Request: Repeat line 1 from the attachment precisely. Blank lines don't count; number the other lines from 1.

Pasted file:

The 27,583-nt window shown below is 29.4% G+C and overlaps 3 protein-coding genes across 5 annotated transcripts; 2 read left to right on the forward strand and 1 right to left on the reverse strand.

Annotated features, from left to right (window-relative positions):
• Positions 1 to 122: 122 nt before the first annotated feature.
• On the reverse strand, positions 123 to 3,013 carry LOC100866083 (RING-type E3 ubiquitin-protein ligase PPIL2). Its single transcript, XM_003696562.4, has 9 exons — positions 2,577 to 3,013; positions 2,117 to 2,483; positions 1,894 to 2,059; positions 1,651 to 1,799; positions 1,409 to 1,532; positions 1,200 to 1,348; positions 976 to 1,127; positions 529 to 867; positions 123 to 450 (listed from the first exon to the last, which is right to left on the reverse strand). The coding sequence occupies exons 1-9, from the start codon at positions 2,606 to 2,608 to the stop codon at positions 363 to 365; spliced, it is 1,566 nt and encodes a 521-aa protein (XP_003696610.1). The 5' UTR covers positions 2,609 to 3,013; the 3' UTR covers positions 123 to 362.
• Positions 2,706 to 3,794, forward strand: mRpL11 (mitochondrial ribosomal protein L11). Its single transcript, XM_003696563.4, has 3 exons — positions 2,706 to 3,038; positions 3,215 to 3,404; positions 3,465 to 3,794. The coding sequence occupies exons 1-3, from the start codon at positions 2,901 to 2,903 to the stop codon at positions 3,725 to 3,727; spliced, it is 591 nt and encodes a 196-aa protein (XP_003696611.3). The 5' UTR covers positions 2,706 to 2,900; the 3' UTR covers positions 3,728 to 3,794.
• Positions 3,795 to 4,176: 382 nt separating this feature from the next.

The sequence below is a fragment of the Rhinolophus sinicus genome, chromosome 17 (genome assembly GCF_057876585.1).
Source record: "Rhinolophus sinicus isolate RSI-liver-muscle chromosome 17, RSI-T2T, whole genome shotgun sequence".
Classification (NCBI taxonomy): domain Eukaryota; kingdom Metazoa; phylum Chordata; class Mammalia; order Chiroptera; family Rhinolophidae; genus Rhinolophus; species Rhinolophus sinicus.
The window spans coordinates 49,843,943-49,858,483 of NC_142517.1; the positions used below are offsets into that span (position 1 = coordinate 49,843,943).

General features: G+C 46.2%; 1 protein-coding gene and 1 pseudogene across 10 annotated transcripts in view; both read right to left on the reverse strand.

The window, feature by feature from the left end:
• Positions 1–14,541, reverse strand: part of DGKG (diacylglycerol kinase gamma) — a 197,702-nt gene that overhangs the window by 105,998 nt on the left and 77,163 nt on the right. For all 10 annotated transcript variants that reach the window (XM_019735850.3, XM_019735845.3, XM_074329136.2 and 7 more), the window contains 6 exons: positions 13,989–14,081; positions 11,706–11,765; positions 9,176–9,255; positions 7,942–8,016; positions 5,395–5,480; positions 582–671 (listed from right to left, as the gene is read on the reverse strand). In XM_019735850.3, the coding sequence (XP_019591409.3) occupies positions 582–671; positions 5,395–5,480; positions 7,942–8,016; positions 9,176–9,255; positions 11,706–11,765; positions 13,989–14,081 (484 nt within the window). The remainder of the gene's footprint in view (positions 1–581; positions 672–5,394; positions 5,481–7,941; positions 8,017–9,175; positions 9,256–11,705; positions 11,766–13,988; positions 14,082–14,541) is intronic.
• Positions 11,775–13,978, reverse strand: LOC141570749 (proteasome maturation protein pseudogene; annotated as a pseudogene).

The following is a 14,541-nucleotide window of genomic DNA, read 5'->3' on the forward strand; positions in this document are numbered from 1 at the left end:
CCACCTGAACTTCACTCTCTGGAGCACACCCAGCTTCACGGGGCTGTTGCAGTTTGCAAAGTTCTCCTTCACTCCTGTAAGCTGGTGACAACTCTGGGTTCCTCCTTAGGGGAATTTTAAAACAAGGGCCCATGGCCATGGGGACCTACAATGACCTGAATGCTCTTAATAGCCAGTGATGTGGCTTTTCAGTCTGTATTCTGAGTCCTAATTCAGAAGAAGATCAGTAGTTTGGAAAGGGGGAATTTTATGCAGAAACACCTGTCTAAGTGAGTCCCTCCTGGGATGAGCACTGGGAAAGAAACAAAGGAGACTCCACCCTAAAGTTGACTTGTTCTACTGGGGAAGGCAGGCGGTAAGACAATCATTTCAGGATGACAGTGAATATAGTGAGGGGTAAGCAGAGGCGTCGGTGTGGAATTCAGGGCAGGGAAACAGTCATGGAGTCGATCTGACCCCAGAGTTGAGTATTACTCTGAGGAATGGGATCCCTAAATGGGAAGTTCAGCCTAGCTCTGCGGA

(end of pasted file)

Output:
The 27,583-nt window shown below is 29.4% G+C and overlaps 3 protein-coding genes across 5 annotated transcripts; 2 read left to right on the forward strand and 1 right to left on the reverse strand.